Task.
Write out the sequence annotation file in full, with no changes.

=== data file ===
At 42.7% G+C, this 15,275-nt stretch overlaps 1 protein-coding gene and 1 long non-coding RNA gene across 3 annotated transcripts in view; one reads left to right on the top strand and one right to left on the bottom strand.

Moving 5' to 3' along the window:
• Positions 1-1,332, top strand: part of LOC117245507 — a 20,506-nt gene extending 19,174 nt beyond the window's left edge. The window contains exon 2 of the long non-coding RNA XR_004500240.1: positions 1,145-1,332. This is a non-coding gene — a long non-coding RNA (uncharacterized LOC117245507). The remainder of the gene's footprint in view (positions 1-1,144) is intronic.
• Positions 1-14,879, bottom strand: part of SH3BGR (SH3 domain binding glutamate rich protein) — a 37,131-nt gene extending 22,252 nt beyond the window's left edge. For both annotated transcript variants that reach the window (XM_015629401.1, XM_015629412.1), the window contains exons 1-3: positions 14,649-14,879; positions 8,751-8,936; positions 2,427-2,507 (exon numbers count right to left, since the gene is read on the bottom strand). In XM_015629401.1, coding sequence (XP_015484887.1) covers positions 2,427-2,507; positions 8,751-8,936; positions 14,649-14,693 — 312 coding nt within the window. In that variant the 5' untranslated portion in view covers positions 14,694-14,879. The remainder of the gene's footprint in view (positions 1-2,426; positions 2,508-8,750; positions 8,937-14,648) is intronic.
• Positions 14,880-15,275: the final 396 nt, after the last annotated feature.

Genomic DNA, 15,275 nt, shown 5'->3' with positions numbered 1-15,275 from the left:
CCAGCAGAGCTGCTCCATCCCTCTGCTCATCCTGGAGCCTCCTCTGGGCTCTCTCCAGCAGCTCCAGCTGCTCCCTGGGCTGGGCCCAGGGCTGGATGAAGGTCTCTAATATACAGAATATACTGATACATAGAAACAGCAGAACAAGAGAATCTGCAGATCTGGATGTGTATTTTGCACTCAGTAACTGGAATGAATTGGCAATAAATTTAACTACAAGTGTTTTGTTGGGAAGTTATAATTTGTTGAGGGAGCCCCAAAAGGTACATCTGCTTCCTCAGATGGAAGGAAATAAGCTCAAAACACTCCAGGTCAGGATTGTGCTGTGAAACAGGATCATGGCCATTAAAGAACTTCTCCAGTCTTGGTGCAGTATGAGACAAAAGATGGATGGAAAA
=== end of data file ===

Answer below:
At 42.7% G+C, this 15,275-nt stretch overlaps 1 protein-coding gene and 1 long non-coding RNA gene across 3 annotated transcripts in view; one reads left to right on the top strand and one right to left on the bottom strand.

Moving 5' to 3' along the window:
• Positions 1-1,332, top strand: part of LOC117245507 — a 20,506-nt gene extending 19,174 nt beyond the window's left edge. The window contains exon 2 of the long non-coding RNA XR_004500240.1: positions 1,145-1,332. This is a non-coding gene — a long non-coding RNA (uncharacterized LOC117245507). The remainder of the gene's footprint in view (positions 1-1,144) is intronic.
• Positions 1-14,879, bottom strand: part of SH3BGR (SH3 domain binding glutamate rich protein) — a 37,131-nt gene extending 22,252 nt beyond the window's left edge. For both annotated transcript variants that reach the window (XM_015629401.1, XM_015629412.1), the window contains exons 1-3: positions 14,649-14,879; positions 8,751-8,936; positions 2,427-2,507 (exon numbers count right to left, since the gene is read on the bottom strand). In XM_015629401.1, coding sequence (XP_015484887.1) covers positions 2,427-2,507; positions 8,751-8,936; positions 14,649-14,693 — 312 coding nt within the window. In that variant the 5' untranslated portion in view covers positions 14,694-14,879. The remainder of the gene's footprint in view (positions 1-2,426; positions 2,508-8,750; positions 8,937-14,648) is intronic.
• Positions 14,880-15,275: the final 396 nt, after the last annotated feature.

Genomic DNA, 15,275 nt, shown 5'->3' with positions numbered 1-15,275 from the left:
CCAGCAGAGCTGCTCCATCCCTCTGCTCATCCTGGAGCCTCCTCTGGGCTCTCTCCAGCAGCTCCAGCTGCTCCCTGGGCTGGGCCCAGGGCTGGATGAAGGTCTCTAATATACAGAATATACTGATACATAGAAACAGCAGAACAAGAGAATCTGCAGATCTGGATGTGTATTTTGCACTCAGTAACTGGAATGAATTGGCAATAAATTTAACTACAAGTGTTTTGTTGGGAAGTTATAATTTGTTGAGGGAGCCCCAAAAGGTACATCTGCTTCCTCAGATGGAAGGAAATAAGCTCAAAACACTCCAGGTCAGGATTGTGCTGTGAAACAGGATCATGGCCATTAAAGAACTTCTCCAGTCTTGGTGCAGTATGAGACAAAAGATGGATGGAAAA